You are grieving for what you had and what you thought your future would be so let yourself go through that process and you WILL come out the other end.

Sounds to me like you are a lovely person and he didn't deserve you...I'm sorry he's disappointed you but that doesn't change anything about your worth or lovability. Hugs xxx

akawisey Thu 06-Feb-14 09:06:30

It sounds trite but honestly time will heal all. The question of how long is different for everyone and it largely depends on you and what you do now.

Talking it through from your point of view helps to create your own narrative of the relationship. FWIW it took me 3 years to get to the point I'm at now where I am proud of the fact that I had a long marriage in which I was faithful and committed - and nothing my ex husband could have done can take that achievement away from me. I can feel some empathy for him now, he's a silly and weak man who I feel kind of sorry for now.

But it takes working through all the shit to get to that stage. Have you tried finding a therapist locally? Can you afford that? Or a trusted friend who can take an objective stance?

Notnastypasty Thu 06-Feb-14 10:49:56

Thanks for all the positive replies - they really help put things into perspective. My work offers free counselling so I may consider that.

The rewriting history is pretty cruel isn't it?! Especially when we had a happy marriage and a lovely child together. I can't go NC as dd is 5 but it is hard when I have to see him. Sometimes he seems like his old self and that makes me miss him. I'm keeping him up to date with everything that's going on in dd's life as I hope he'll do the same when he has contact with her.

If it comes out eventually that he is seeing the OW I'm not sure I can be so reasonable then! It makes me feel sick to think of them playing happy families with dd (he even took her on a date with them once!!) I can't trust that when she's around he'll have dd's best interests at heart.

What a mess. Never thought we would end up like this, but I suppose nobody does sad

Jan45 Thu 06-Feb-14 10:51:06

Yes he is weak and was never in it for the long haul, and probably still seeing the OW, no going back now, he's shown you what he is capable of, you can do far better than that. I understand your devastation but time will heal it and you will look back and realise he was never good enough for you.

Keep yourself busy, lean on all your friends and family and you will come out of this a better and wiser person.

maleview70 Thu 06-Feb-14 11:24:09

The rewriting history bit will be as a direct result of the affair. He has gone back to those pre drudgery days of illicit meetings, a woman idolising him and frankly lots of sex. It's almost like he thinks that he can't have loved you as this must be real love. Of course we know that it is lust and not love. There is a big difference meeting your lover in a hotel room with a couple of hours to spend together and focusing on nothing but each other instead of coming home from work and listening to the trials and tribulations of normal married life and children. An affair is a drug. You know you shouldn't be doing it but something makes you keep going back.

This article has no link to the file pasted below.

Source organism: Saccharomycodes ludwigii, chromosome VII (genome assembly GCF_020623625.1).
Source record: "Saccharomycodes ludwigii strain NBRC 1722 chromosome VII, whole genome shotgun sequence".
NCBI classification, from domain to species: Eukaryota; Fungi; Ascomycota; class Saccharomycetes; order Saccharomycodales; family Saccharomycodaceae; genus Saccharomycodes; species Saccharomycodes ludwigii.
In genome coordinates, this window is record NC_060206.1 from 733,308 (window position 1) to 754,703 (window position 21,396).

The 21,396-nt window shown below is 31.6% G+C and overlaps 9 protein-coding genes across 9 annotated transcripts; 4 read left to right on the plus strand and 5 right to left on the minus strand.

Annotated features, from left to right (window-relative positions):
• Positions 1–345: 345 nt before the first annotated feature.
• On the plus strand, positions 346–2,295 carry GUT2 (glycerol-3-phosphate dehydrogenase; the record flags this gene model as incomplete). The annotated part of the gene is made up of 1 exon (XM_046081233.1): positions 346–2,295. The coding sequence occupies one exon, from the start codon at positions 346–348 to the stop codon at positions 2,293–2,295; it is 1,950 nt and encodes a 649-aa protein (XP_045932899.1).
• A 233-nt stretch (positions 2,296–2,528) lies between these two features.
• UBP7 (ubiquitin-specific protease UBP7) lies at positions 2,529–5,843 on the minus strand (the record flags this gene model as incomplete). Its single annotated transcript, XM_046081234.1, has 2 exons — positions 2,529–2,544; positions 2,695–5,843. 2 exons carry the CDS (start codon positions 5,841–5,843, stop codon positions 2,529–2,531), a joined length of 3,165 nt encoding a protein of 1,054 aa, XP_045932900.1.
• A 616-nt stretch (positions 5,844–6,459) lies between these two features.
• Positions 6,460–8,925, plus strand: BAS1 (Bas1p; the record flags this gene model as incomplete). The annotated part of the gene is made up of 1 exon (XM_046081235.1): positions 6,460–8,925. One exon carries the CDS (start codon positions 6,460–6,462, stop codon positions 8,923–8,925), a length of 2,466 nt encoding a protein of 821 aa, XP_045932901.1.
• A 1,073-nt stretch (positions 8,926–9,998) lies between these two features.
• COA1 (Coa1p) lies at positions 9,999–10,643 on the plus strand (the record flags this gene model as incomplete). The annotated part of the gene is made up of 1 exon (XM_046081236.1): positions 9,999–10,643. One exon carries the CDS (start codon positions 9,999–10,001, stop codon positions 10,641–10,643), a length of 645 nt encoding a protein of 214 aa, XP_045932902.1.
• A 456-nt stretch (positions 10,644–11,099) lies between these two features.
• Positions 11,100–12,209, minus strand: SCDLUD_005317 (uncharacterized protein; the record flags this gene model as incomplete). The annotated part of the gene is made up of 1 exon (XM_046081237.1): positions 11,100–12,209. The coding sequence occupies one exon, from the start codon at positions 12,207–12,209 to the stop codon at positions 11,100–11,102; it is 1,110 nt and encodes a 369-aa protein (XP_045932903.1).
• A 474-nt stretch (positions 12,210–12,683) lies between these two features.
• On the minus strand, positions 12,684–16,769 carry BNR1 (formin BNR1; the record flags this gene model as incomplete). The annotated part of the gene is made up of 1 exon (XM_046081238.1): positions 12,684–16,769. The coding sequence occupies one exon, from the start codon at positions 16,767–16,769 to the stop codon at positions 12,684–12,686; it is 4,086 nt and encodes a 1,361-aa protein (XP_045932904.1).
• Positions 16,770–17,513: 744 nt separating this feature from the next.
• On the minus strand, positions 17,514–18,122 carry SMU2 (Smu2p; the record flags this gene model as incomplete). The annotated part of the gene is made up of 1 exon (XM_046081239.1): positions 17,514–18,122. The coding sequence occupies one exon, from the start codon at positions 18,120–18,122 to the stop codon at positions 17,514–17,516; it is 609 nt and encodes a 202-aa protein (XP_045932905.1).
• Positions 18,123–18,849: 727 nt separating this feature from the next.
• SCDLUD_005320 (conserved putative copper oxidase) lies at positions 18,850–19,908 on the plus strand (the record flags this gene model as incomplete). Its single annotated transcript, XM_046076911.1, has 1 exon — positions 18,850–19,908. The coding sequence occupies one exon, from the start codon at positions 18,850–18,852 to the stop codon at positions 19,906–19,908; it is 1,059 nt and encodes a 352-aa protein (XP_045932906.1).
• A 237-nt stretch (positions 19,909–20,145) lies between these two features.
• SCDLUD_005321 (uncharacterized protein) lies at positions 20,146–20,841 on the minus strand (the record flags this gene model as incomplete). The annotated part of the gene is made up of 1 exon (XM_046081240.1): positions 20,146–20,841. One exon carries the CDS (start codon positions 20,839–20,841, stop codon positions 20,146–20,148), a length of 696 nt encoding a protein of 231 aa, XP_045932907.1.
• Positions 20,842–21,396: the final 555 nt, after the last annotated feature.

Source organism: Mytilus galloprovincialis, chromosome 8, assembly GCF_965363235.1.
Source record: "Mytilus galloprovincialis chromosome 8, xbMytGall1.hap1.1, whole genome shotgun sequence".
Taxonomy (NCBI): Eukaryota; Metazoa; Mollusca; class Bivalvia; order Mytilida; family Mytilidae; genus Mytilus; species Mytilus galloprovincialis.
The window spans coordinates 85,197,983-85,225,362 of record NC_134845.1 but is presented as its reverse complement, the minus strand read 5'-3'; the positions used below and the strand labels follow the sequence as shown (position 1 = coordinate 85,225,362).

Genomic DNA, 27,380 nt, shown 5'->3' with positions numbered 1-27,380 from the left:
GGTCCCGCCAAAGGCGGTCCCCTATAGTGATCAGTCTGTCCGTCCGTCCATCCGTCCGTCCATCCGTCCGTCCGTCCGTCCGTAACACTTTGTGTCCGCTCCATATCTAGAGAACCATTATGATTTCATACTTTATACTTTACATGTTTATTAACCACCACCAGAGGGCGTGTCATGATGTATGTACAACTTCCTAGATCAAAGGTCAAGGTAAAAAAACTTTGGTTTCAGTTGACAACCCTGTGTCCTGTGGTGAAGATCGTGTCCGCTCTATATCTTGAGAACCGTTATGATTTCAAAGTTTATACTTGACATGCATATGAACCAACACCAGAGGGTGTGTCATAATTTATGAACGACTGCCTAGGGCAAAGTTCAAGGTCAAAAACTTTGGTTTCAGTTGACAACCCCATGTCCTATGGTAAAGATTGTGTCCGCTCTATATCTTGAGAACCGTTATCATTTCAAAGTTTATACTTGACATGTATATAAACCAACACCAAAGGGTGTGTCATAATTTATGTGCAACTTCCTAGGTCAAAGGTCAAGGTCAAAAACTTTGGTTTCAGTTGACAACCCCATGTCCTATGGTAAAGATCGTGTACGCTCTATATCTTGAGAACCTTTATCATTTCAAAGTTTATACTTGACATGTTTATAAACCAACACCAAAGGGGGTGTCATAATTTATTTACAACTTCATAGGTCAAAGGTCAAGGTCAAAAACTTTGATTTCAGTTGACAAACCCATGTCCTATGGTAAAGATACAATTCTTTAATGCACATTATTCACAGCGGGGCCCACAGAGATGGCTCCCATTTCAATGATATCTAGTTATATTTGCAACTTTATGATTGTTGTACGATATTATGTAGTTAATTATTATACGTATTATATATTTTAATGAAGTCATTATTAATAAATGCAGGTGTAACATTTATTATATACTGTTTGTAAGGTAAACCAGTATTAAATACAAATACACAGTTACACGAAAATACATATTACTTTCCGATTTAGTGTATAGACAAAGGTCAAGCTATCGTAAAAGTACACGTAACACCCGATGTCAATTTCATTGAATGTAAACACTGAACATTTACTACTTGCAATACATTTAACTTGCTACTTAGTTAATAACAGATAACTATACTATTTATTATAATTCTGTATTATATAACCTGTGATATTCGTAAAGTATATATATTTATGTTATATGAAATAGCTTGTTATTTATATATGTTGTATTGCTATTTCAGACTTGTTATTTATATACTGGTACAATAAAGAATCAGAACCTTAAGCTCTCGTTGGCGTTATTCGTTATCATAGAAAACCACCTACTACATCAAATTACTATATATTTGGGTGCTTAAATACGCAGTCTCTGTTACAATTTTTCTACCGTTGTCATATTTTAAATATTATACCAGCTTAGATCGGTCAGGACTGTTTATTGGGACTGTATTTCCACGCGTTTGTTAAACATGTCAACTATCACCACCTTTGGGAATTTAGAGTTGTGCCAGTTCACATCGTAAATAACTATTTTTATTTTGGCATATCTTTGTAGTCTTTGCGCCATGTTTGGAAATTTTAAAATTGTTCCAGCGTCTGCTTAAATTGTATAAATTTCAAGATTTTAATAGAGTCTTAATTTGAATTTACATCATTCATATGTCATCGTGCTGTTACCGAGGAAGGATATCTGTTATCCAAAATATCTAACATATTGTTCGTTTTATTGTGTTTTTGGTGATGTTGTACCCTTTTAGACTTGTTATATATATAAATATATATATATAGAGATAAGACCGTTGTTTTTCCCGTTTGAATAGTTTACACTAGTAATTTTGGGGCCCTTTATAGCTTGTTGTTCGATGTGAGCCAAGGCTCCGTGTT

I have experienced this from the other side. My ex explained to me that she had never loved anyone like she loved him and that they were meant to be together etc.....of course after the year of secret meetings and lots of sex it started to fizzle out and he wouldn't leave his wife!

If he is 40 plus there is a possibility of mid life crisis. I am not enjoying my 40's very much!

Hopefully you will feel less pain day by day and get stronger. I did and life has turned out much better.....

Leavenheath Thu 06-Feb-14 12:10:19

Although everything about an affair is nasty, from what I've seen 2 of the cruellest things an unfaithful person can do is to lie about why they are leaving the marriage and then, re-writing history.

It seems the two go hand-in-hand more often than not. Which is logical when you think about it.

He doesn't want to admit he's resumed his affair or started yet another one, because he knows this is the only real reason he's leaving. He's much too much of a coward to live a single life after all. But he doesn't want you to know all of that, so he has to invent other reasons for his departure and to claim his unhappiness was longstanding and full of silent suffering.

One of the best bits of advice I've seen on here for dealing with what seems to be such a common behavioural trait in unfaithful abandoners- is to trust your own memories and to ask trusted allies to help you with that. If not too painful, look at photos, read cards and diaries, jot down conversations you had about your relationship when he was saying something entirely different.

It's actually very hard if not impossible to fool all the people all of the time and I suspect you'll find tangible evidence and the lived experiences and observations of others that entirely contradict his account of the happiness in your relationship.

Rightallalong Thu 06-Feb-14 18:05:56

I'm in a similar position, though my ex's affair was emotional and he's chasing her for more than that - the joke, she's gone back to her ex and is apparently not interested in him. Thus he's been licking his wounds with me...and I feel an idiot.

It's not been going on that long, but he's off and that's that. He's all over the place, but I so know how you feel. It's a horrible feeling to have the history re-written when I still have emails and text messages from before he started taking her out declaring how much he loved me...And I felt loved. And we were happy.

The threads on here today have given me a lot of strength and have opened my eyes to the reality of what I'm dealing with.

We really do deserve better than this.

I am wishing you much strength and unmumsnetty hugs OP

Notnastypasty Thu 06-Feb-14 23:14:05

Yes he is weak and I suppose it's better I know that after 10 years than after 30!

When I see him I remember who he used to be and want to hug him but then remember what he's said and done. In a way it would be easier if he has left for her! I'm still not totally convinced although I'm not sure why I believe anything he says now.

It's pretty hard at this point to think of being happier in the future than I have been the last 10 years but I really hope I will be.

Thanks again for all the wise words and kindness - they really have helped me to feel strong today and know that I can get through this.

Notnastypasty Thu 06-Feb-14 23:17:06

Rightallalong - so sorry you are going through this too. What a horrible place to be. Feel free to pm me if you want to talk, mumsnet is my lifeline at the moment!